• Fever

Transient clinical improvement may occur after the first few days, followed by rapid progression and clinical deterioration in which the following signs and symptoms may be present:

  • High fever
  • Severe shortness of breath
  • Tachypnea
  • Cyanosis
  • Profuse diaphoresis
  • Hematemesis
  • Chest pain, which may be severe enough to mimic acute myocardial infarction
  • Decreased level of consciousness, meningismus, and coma (with meningeal involvement)
  • Shock

See Clinical Presentation for more detail.

Diagnosis

B anthracis is present in high numbers in appropriate specimens, and can be demonstrated by staining or culture. Laboratory personnel must take level II biohazard precautions to avoid contracting anthrax from specimens.

Diagnostic studies may include the following:

  • Staining of cutaneous ulcer exudate with methylene blue or Giemsa stain
  • Punch biopsy at the edge of the lesion, examined by silver staining and immunohistochemical testing (for patients with prior antibiotic treatment)
  • Blood culture and Gram stain (for patients with systemic symptoms)
  • ELISA serology for B anthracis toxins or IgG response to B anthracis protective antigen
  • Chest radiography – In inhalational anthrax, typically shows widening of the mediastinum and pleural effusions, whereas the parenchyma may appear normal
  • Chest CT – In inhalational anthrax, detects hemorrhagic mediastinal and hilar lymph nodes and edema, peribronchial thickening, and pleural effusions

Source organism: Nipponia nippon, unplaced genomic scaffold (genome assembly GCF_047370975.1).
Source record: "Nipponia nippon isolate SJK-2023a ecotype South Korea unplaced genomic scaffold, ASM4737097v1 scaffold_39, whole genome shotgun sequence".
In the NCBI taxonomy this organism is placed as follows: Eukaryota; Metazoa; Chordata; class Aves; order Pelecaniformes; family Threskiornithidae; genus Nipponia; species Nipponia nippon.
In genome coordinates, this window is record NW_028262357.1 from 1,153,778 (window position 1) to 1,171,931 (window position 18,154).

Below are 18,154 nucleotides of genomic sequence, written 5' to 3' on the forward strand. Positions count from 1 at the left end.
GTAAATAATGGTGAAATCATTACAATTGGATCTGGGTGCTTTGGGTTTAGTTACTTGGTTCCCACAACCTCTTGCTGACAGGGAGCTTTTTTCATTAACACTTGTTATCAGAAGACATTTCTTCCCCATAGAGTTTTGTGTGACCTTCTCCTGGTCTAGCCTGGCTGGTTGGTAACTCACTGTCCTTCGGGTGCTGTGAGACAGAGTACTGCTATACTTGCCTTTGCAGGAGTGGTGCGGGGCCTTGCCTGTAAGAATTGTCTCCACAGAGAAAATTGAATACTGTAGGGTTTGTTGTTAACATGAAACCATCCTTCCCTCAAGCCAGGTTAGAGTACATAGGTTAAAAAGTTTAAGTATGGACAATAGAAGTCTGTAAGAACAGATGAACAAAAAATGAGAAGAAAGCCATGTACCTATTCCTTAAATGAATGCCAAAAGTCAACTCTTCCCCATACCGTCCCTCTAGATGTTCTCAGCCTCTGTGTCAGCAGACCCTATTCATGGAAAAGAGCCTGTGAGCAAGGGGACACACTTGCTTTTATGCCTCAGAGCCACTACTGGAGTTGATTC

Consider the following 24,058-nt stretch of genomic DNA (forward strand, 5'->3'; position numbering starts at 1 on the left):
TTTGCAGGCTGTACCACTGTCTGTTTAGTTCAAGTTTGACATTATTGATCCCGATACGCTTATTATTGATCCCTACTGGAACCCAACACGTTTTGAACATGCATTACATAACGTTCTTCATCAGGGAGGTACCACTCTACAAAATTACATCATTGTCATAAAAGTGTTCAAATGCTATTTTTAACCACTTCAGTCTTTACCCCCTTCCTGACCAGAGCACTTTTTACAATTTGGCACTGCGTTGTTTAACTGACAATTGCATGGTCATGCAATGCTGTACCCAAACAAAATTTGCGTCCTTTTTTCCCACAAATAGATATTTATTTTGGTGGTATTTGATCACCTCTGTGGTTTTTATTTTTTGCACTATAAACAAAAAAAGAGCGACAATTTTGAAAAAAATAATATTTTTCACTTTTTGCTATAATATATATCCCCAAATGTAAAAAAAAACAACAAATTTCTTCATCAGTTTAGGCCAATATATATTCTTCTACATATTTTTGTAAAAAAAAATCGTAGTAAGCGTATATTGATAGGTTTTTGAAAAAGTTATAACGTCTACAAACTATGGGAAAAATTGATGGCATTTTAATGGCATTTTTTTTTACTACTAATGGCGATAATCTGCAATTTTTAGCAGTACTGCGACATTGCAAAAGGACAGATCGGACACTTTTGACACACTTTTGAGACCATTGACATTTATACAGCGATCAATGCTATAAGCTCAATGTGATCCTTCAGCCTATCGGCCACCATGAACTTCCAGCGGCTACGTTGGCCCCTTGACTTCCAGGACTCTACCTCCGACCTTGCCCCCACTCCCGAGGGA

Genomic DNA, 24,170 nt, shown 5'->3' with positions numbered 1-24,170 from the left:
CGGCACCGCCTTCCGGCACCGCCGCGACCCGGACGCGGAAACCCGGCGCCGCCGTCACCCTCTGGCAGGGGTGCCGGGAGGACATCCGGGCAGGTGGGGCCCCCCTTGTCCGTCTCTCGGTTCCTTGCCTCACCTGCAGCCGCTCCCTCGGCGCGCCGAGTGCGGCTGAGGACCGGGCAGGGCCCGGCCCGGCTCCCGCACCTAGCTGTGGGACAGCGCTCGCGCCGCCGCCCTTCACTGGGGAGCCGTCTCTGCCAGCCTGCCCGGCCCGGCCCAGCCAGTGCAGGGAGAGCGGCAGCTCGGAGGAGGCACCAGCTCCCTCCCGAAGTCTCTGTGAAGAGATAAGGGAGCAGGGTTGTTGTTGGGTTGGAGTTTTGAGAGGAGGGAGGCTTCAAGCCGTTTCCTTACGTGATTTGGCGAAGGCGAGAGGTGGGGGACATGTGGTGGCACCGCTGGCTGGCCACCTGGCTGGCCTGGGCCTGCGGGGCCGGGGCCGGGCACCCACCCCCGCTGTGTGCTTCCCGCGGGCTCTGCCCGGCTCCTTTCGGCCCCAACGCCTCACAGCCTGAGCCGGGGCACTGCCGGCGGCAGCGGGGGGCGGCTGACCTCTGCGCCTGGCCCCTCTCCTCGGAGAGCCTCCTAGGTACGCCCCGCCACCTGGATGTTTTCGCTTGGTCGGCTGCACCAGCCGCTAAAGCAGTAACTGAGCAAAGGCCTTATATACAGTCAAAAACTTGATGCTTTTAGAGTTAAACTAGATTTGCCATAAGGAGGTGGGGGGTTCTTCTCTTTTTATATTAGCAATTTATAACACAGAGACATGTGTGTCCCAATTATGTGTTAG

• Lumbar puncture (for patients with meningeal symptoms) – CSF is grossly hemorrhagic, with grossly hemorrhagic with few polymorphonuclear neutrophils (PMNs) and numerous gram-positive bacilli

See Workup for more detail.

Management

Treatment of anthrax varies as follows:

  • Cutaneous anthrax – 7-14 days of outpatient therapy with oral doxycycline, or any quinolone (eg, ciprofloxacin, levofloxacin) in patients who are unable to take penicillin
  • With doxycycline, a loading regimen should be used (200 mg PO/IV every 12 hours for 72 hours); in severely ill patients, 200 mg IV/PO every 12 hours may be continued for the duration of therapy
  • Nonbioterrorist inhalational anthrax and anthrax meningitis – Penicillin in meningeal doses is the preferred agent; use any quinolone in patients unable to take penicillin
  • Bioterrorist anthrax - Any quinolone or doxycycline for 1-2 weeks; clindamycin may be added for its anti-exotoxin effect
  • Postexposure prophylaxis – Doxycycline or any quinolone; continue for 60 days to prevent inhalational anthrax
  • When other therapies for inhalational anthrax or prevention are unavailable or inappropriate – Raxibacumab, in combination with appropriate antibiotics [2]
  • Patients with septic and hemorrhagic shock, or progressive respiratory insufficiency – ICU admission for hemodynamic monitoring and management and respiratory support

See Treatment and Medication for more detail.

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Background